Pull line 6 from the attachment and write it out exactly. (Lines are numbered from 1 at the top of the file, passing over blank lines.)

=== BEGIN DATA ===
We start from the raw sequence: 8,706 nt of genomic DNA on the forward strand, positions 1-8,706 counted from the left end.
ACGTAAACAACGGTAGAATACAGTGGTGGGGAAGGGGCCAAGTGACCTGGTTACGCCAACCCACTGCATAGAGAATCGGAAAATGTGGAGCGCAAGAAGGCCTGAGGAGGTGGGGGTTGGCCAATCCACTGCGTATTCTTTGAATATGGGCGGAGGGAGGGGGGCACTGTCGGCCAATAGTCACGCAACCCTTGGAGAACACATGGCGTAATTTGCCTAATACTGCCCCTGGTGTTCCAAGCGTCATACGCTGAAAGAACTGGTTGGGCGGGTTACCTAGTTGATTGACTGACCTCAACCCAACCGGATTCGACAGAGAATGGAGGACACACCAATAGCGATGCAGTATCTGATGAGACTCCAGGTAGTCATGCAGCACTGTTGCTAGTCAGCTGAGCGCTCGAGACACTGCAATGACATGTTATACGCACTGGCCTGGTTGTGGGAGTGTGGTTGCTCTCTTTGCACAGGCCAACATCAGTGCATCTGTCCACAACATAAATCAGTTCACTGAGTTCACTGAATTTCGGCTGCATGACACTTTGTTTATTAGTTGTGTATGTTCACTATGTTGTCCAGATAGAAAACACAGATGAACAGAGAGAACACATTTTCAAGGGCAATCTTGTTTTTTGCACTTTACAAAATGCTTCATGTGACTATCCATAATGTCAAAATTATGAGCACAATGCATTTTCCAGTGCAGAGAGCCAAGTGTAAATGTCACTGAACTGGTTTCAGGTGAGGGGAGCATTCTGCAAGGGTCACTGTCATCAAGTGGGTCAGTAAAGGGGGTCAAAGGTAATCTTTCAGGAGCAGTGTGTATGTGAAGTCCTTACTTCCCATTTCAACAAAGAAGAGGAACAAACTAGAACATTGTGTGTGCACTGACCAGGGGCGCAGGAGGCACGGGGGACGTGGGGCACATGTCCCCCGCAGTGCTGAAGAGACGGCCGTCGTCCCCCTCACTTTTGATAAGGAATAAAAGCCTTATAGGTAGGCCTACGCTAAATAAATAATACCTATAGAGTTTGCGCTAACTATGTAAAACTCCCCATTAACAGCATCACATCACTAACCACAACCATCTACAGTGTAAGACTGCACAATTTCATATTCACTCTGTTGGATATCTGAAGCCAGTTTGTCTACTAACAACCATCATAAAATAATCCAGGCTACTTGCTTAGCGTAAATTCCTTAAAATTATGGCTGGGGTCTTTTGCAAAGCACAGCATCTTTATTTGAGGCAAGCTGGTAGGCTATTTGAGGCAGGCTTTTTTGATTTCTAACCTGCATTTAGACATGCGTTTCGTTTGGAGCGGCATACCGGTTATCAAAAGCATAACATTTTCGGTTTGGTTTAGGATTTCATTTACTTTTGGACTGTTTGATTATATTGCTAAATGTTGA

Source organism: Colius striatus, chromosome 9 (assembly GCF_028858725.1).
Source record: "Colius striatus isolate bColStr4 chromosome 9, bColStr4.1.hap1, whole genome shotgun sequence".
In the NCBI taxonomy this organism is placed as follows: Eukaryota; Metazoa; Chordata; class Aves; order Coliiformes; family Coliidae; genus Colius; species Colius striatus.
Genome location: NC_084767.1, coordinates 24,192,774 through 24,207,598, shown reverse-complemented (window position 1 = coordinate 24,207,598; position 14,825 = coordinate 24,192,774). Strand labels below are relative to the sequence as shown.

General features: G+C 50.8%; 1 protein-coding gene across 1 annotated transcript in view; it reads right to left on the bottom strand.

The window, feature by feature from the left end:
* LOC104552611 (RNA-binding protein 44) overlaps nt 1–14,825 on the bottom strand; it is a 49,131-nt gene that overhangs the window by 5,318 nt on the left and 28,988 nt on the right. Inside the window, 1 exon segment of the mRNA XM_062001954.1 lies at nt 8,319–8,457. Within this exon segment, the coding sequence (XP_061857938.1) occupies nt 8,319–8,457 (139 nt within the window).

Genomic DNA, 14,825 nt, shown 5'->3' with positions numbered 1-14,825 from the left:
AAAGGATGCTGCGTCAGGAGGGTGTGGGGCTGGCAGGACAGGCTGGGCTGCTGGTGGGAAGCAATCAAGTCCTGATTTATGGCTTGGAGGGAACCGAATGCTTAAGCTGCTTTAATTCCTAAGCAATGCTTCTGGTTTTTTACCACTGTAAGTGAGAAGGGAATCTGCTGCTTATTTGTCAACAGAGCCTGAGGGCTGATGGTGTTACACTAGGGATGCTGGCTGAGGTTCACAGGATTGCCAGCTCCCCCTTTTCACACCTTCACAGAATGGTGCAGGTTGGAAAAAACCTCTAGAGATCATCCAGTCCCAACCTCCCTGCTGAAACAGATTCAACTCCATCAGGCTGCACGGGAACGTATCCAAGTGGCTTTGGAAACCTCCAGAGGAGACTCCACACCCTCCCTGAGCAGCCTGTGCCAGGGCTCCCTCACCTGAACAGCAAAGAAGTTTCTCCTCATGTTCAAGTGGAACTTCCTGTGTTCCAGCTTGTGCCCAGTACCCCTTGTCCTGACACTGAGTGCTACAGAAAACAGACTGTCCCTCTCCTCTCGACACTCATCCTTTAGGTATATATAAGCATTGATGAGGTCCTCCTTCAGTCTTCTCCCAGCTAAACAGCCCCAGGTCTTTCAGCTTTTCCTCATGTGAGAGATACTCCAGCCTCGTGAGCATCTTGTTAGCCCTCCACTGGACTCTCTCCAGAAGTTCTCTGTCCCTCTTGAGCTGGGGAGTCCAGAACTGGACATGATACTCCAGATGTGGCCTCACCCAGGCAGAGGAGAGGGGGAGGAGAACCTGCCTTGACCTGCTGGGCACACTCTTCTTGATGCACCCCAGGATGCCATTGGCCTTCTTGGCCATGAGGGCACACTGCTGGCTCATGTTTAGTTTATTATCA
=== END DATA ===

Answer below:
Genome location: NC_084767.1, coordinates 24,192,774 through 24,207,598, shown reverse-complemented (window position 1 = coordinate 24,207,598; position 14,825 = coordinate 24,192,774). Strand labels below are relative to the sequence as shown.